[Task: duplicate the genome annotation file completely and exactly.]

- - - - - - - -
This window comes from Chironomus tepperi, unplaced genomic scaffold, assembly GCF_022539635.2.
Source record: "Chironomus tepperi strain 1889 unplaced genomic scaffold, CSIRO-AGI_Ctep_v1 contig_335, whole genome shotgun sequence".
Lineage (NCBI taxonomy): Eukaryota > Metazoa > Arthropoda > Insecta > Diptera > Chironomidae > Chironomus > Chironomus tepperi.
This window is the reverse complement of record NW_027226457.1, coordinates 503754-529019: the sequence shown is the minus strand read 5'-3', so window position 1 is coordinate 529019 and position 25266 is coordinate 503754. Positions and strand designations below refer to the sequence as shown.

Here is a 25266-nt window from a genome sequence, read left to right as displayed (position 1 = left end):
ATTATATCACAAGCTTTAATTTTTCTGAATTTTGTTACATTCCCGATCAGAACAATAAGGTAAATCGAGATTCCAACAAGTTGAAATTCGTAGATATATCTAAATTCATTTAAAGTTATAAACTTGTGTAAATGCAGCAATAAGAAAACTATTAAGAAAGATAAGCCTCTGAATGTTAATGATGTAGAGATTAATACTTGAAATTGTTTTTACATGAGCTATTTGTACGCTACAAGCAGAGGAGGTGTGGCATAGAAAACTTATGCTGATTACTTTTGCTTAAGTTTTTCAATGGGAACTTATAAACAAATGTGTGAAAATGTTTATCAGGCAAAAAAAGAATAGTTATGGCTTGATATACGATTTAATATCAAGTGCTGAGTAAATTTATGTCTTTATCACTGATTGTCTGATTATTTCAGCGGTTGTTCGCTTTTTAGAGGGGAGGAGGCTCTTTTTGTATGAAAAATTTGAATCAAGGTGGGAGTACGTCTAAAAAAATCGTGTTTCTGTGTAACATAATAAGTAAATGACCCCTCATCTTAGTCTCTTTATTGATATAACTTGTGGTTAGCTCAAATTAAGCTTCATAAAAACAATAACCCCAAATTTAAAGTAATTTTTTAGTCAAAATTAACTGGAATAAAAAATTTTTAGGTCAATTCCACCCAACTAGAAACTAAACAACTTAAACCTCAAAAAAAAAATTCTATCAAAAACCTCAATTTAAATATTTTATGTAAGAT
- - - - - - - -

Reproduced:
This window comes from Chironomus tepperi, unplaced genomic scaffold, assembly GCF_022539635.2.
Source record: "Chironomus tepperi strain 1889 unplaced genomic scaffold, CSIRO-AGI_Ctep_v1 contig_335, whole genome shotgun sequence".
Lineage (NCBI taxonomy): Eukaryota > Metazoa > Arthropoda > Insecta > Diptera > Chironomidae > Chironomus > Chironomus tepperi.
This window is the reverse complement of record NW_027226457.1, coordinates 503754-529019: the sequence shown is the minus strand read 5'-3', so window position 1 is coordinate 529019 and position 25266 is coordinate 503754. Positions and strand designations below refer to the sequence as shown.

Here is a 25266-nt window from a genome sequence, read left to right as displayed (position 1 = left end):
ATTATATCACAAGCTTTAATTTTTCTGAATTTTGTTACATTCCCGATCAGAACAATAAGGTAAATCGAGATTCCAACAAGTTGAAATTCGTAGATATATCTAAATTCATTTAAAGTTATAAACTTGTGTAAATGCAGCAATAAGAAAACTATTAAGAAAGATAAGCCTCTGAATGTTAATGATGTAGAGATTAATACTTGAAATTGTTTTTACATGAGCTATTTGTACGCTACAAGCAGAGGAGGTGTGGCATAGAAAACTTATGCTGATTACTTTTGCTTAAGTTTTTCAATGGGAACTTATAAACAAATGTGTGAAAATGTTTATCAGGCAAAAAAAGAATAGTTATGGCTTGATATACGATTTAATATCAAGTGCTGAGTAAATTTATGTCTTTATCACTGATTGTCTGATTATTTCAGCGGTTGTTCGCTTTTTAGAGGGGAGGAGGCTCTTTTTGTATGAAAAATTTGAATCAAGGTGGGAGTACGTCTAAAAAAATCGTGTTTCTGTGTAACATAATAAGTAAATGACCCCTCATCTTAGTCTCTTTATTGATATAACTTGTGGTTAGCTCAAATTAAGCTTCATAAAAACAATAACCCCAAATTTAAAGTAATTTTTTAGTCAAAATTAACTGGAATAAAAAATTTTTAGGTCAATTCCACCCAACTAGAAACTAAACAACTTAAACCTCAAAAAAAAAATTCTATCAAAAACCTCAATTTAAATATTTTATGTAAGAT